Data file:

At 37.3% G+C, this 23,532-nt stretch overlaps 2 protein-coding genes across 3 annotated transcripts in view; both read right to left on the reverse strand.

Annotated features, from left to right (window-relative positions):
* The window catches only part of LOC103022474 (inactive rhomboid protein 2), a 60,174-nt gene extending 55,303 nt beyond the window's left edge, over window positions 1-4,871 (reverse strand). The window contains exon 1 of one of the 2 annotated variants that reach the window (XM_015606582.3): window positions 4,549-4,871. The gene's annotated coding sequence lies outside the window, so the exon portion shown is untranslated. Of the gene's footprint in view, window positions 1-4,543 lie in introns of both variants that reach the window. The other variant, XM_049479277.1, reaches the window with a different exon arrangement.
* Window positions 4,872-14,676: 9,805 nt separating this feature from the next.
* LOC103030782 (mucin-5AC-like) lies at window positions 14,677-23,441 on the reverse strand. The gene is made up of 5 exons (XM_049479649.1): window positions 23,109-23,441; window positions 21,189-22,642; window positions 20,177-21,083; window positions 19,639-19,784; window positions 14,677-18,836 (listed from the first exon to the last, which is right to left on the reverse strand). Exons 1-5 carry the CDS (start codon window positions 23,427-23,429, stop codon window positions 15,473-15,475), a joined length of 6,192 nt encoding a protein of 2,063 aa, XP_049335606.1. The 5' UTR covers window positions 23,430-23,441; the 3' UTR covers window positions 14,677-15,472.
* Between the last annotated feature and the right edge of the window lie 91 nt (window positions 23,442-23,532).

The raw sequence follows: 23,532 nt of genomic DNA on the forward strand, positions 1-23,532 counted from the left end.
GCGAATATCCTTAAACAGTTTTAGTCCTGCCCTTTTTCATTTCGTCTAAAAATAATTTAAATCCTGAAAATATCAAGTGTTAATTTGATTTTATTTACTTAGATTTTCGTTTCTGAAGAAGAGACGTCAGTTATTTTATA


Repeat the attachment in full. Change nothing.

At 37.3% G+C, this 23,532-nt stretch overlaps 2 protein-coding genes across 3 annotated transcripts in view; both read right to left on the reverse strand.

Annotated features, from left to right (window-relative positions):
* The window catches only part of LOC103022474 (inactive rhomboid protein 2), a 60,174-nt gene extending 55,303 nt beyond the window's left edge, over window positions 1-4,871 (reverse strand). The window contains exon 1 of one of the 2 annotated variants that reach the window (XM_015606582.3): window positions 4,549-4,871. The gene's annotated coding sequence lies outside the window, so the exon portion shown is untranslated. Of the gene's footprint in view, window positions 1-4,543 lie in introns of both variants that reach the window. The other variant, XM_049479277.1, reaches the window with a different exon arrangement.
* Window positions 4,872-14,676: 9,805 nt separating this feature from the next.
* LOC103030782 (mucin-5AC-like) lies at window positions 14,677-23,441 on the reverse strand. The gene is made up of 5 exons (XM_049479649.1): window positions 23,109-23,441; window positions 21,189-22,642; window positions 20,177-21,083; window positions 19,639-19,784; window positions 14,677-18,836 (listed from the first exon to the last, which is right to left on the reverse strand). Exons 1-5 carry the CDS (start codon window positions 23,427-23,429, stop codon window positions 15,473-15,475), a joined length of 6,192 nt encoding a protein of 2,063 aa, XP_049335606.1. The 5' UTR covers window positions 23,430-23,441; the 3' UTR covers window positions 14,677-15,472.
* Between the last annotated feature and the right edge of the window lie 91 nt (window positions 23,442-23,532).

The raw sequence follows: 23,532 nt of genomic DNA on the forward strand, positions 1-23,532 counted from the left end.
GCGAATATCCTTAAACAGTTTTAGTCCTGCCCTTTTTCATTTCGTCTAAAAATAATTTAAATCCTGAAAATATCAAGTGTTAATTTGATTTTATTTACTTAGATTTTCGTTTCTGAAGAAGAGACGTCAGTTATTTTATA